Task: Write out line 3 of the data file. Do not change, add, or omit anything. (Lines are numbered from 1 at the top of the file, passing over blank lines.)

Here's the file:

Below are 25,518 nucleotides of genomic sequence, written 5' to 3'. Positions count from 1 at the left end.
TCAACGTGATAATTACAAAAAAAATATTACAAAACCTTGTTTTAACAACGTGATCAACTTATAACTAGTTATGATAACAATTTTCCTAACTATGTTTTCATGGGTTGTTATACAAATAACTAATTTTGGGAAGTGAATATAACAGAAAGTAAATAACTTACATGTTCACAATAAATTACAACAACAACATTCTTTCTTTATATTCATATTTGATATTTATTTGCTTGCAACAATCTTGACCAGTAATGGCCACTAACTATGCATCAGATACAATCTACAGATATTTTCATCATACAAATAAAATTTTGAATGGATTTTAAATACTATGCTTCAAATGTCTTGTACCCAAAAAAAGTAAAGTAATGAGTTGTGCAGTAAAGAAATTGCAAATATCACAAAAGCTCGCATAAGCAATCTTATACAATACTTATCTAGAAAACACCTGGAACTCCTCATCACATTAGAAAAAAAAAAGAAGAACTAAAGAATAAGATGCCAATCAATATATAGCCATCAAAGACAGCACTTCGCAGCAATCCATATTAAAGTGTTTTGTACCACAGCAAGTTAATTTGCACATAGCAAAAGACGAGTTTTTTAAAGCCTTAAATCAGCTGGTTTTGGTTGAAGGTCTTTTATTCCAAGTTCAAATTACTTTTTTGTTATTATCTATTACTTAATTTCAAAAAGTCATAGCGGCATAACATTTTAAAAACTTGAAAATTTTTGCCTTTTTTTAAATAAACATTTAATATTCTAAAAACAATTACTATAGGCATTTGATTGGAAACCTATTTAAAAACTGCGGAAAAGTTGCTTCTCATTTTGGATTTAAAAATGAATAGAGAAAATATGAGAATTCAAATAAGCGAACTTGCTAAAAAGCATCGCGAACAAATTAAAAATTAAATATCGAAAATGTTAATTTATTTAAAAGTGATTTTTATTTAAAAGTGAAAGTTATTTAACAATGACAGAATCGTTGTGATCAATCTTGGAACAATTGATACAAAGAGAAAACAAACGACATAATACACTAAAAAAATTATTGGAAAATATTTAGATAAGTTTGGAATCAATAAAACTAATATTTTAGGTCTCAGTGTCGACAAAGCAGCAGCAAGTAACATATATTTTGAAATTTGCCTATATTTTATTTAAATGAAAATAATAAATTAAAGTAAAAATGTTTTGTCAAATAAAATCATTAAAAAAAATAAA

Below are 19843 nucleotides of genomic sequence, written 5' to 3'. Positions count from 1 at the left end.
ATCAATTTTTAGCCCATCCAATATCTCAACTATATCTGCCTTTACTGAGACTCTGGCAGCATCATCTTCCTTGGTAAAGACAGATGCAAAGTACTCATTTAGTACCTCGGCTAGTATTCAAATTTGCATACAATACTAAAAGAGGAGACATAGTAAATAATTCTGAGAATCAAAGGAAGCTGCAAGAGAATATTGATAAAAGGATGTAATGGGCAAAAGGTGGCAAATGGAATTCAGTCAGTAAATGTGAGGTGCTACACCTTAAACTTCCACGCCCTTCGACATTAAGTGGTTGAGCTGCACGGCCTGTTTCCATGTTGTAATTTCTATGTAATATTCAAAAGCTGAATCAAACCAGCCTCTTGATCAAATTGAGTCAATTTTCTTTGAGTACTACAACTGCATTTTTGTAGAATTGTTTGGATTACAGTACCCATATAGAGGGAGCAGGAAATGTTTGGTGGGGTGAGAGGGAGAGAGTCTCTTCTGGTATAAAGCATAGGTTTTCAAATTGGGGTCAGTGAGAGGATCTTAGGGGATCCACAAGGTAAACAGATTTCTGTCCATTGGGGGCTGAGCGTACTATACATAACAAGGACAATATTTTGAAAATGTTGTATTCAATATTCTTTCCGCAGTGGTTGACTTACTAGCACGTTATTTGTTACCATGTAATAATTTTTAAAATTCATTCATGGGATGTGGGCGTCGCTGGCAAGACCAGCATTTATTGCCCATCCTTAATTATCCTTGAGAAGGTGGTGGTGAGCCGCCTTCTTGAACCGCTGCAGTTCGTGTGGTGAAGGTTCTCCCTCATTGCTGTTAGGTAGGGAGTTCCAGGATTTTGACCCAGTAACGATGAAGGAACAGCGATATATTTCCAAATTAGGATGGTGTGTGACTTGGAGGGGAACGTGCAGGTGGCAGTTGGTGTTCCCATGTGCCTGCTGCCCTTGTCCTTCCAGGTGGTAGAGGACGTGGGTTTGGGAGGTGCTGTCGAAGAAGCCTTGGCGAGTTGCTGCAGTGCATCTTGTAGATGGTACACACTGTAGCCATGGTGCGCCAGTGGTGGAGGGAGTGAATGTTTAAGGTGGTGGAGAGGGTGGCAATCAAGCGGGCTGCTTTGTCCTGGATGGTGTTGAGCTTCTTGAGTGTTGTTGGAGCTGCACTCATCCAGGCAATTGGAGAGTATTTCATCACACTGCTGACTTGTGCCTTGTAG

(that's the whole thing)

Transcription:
Below are 19843 nucleotides of genomic sequence, written 5' to 3'. Positions count from 1 at the left end.